At the beginning both George & Lennie met at the rench near the river,close to the hill sides. The relationship between George & Lennie is that they are close friends.Acctualy George had promised Lennie’s Aunt Clara that he will take care of Lennie, as she laid on the bed of death. â€Å"Some body’d shoot you for a coyote if you was by yourself. No you stay with me, your Aunt Clara wouldn’t like it if you were Running off by your self, even if she’s dead.† Although Lennei is mch stronger,taller & muscular than Goerge, he still seems to depend on George. He forgets everything, he can’t cook, he’s got immature adult hood behaviour, he can’t deal with day-to-day life. Where as George happens to be the leader. He cooks for him, takes care of him, & there relationship between them seems to be like father & son. H e does at times get angry & frustrated with him due to his behaviour or the attitude toward him having to forget everything. George & Lennie both carry a dream along themselves, which the want to fulfil, of having a place of there own, â€Å"With us it ain’t like that new got a future. We got somebody to talk to that gives a damn about us. We don’t have to sit in no bar-room, blowin’in our jack jack jus because we got no place else to go. If them other guys get in jail then can rot for all anyone gives a damn. But not us.† However Lennie always seem to have a frustrated attitude, â€Å"But not us ! An’ why because †¦because I got you to look after me, & you got me to look after you, & that’s why.† â€Å"Some day where gonna get the jack together & where gonna have a little house & a couple of cows & some pigs.† In this case Lennie had kept control of the money, as he told every thing to Lennie to do, & that this money would help them in buying a place of there own. As the third person helps them so that he could also move out without the others knowing about it. As they had prepared there dream to come true, but as always Lennie had spoilt everything due to his immature attitude. At this stage of agreement with old man, Curley’s wife walks in asking for trouble as usual, well that’s what George thought. After there conversation over there secrete, Lennie fell a sleep on the bunk dreaming, mean while Curley walks in asking George & the bold man if they had seen his wife. During this they end up in a slight argument. As Curley gets furious at the telling of the people, telling him to keep his damn wife a home. On the other hand as Lennie is dreaming, he was smiling & delighted at the memory of ranch. At this stage Curley glaed at him, as he slipped his eyes off the past & lighted on Lennie, as he had become the centre of attraction. At this stage he stepeed towards lennie, as he was half asleep, & replied unknowingly & confusingly â€Å"Huh†?Due to him being so deniable Curley exploded with range. † Come on you big bastard-get up on your feet. No big son-of-a-bitch, is gonna laugh at me. I’ll show ya who’s yella?† Curley’s anger made Lennie look helplessly at George, & at this stage Lennie gets up & tries to retreat Curley, but Curley was balanced & poised . Right now he slashed a thump at Lennie withhis left, & then hit him under his nose. During the pain Lennie felt he cried for George’s help. But unfotanly the beating was at limited for Lennie & was in anger,despite having George stood on his feet yelling above all, to Lennie, telling him to get him (revenge). â€Å"Get him Lennie† Although Lennie was much stronger & muscular than Curley, â€Å"Don’t let him do it† Pain was getting to Lennie & the others in the room. At this stage Lennie covered his face with his huge pones (hand) & felt the beat ness of terror within himself, as then beating, as he again cried for George’s help & the others to make him stop. Then again Curley had attacked him in the stomach & blow of his wind. The scene now was painful & thew feeling of careless struk every one, especially Slim as he stud to his feet to betray Curley. â€Å"The dirty little rat; he cried, I’ll get’ un my self† But George atn this stage grabbed Slim by holding out his hand,asking him to wait, as knew Lennie would get Curley back. He new it was at limited for Lennie & the support of them in the room defiantly want revenge from Curley. † Wait a minute† (George said to him) † Get him Lnnie† The single voice of George Struck Lennie, as he took his hand away ftrom his face & looked around for George. At this point Curley took the advantage of him having to take his hand off his face & slashed him again in his eyes. Lennie’s face was covered with blood & George was again yelling/persuading Lennie to hit him. Again Curley’s fist was snagging when Lennie reached for it fist & seconds layer Curley was flopping all over the place like a fish would. Curley’s closed fist was now lost in Lennie’s big hand, revealing his anger in agony, as this time George ran down the room yelling at him to let go of him, but Lennie did not let go, & slapped him across the face repeatingly, but still he didn’t let go. However Curley was slushing as he fell white in his face & started to shrink,as he became weak.Howeever at last he did let go, as he crouched against the wall. â€Å"you told me to, George† At this stage Slim regarded Lennie with terror, as he statedy then they better get Curley to the doctor, as soon as possible, as they thought that he could be worse than what it look, but he also mentioned to Curley & the other surrounded strictly that his hand got stuck in the machine, if any one hade to ask then Lennies name should nit be mentioned strickly or trouble would occur. ( George said)†Slim, we get canned now? We need the stake. Will Curley’s old man cane us now? (Slim said to Curley)†you got your senses in hand enough to listen? â€Å"I think you got your han’ caught in a machine.† â€Å"If you don’t tell nobody what happened, we aren’t going to. But you jus tell an’try to get this canned & we’ll tell ever’body,an the will you get the laugh.† After this obviously George & Lennie had to stay well clear from cur ley’s wife, especially Lennie in eve at the time,& was specially warned from George, that she’ll cause trouble & that Lennie was in the bad books ofCurley & was better to stay out of his way. The old man was talking to creok ojn his bunk as Lennie arrived, & both Lennie & the old man started telling there story of them 3, haqving there place of there own,with Lennie’s rabbits & other animals/habitats. Again Creok offered to put fowar some money, but as George walked in the room & having a suspicious shocking look on his face as he saw Lennie sitting there. The old man mentioned the thought offered by Creok, but the shock & discomfort of privacy shrook him as he apologised to them all but this place was supposed to be a secrete & a place of there own & no one was to know in case of trouble. During the conversation Curley’s wife had walked in the room & interruptedly every one was shocked to her there especially if she had geard everything then trouble was to come, also her distance close to us would let her know what accually had happened to Curley that night. However later on in the argument with her & the others in the room she accually found out that it was Lennie who hert his hand & not the silly excuse of the machine.As Curley’s wife tried to get on Lennie,George tried to hold Lennie away from her, & tried to get Curley’s wife out of the room as Curley & his old man walked in the room,& suddenly intruptted the argument.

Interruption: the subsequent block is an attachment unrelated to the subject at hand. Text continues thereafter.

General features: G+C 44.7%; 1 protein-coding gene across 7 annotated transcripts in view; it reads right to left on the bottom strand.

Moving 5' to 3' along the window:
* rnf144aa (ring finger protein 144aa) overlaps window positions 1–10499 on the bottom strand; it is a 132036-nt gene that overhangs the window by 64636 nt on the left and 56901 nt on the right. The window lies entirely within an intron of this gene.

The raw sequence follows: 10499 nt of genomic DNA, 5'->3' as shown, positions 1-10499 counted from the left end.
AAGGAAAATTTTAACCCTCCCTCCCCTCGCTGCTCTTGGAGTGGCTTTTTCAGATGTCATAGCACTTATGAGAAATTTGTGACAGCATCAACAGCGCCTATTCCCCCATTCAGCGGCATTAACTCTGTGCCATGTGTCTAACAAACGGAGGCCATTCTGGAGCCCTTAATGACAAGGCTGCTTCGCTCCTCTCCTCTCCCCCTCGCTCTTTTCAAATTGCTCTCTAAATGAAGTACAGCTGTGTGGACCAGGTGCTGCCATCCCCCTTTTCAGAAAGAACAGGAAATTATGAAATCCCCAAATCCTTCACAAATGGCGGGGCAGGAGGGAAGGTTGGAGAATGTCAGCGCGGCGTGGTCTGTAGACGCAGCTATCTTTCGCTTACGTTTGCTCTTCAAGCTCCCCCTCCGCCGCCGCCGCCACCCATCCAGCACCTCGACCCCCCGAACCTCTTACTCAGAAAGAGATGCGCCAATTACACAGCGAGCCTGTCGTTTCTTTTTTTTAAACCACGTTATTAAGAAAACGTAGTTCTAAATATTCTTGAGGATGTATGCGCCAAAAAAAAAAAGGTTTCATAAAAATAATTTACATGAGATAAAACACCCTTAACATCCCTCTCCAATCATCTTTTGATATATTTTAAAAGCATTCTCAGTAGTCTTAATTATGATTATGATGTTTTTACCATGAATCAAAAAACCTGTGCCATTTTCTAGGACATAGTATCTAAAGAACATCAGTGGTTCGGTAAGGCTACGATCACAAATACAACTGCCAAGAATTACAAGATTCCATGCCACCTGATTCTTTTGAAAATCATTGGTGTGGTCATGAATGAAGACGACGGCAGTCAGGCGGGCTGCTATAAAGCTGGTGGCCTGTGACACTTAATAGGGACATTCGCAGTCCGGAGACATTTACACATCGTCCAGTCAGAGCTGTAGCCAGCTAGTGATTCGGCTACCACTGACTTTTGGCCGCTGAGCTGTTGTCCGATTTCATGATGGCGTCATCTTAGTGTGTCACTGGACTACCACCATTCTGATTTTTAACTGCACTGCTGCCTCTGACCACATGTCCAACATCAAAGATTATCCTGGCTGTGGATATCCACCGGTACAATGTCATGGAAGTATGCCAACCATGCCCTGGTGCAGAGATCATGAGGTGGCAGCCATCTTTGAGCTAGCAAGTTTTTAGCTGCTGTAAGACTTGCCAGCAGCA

Saturday, January 4, 2020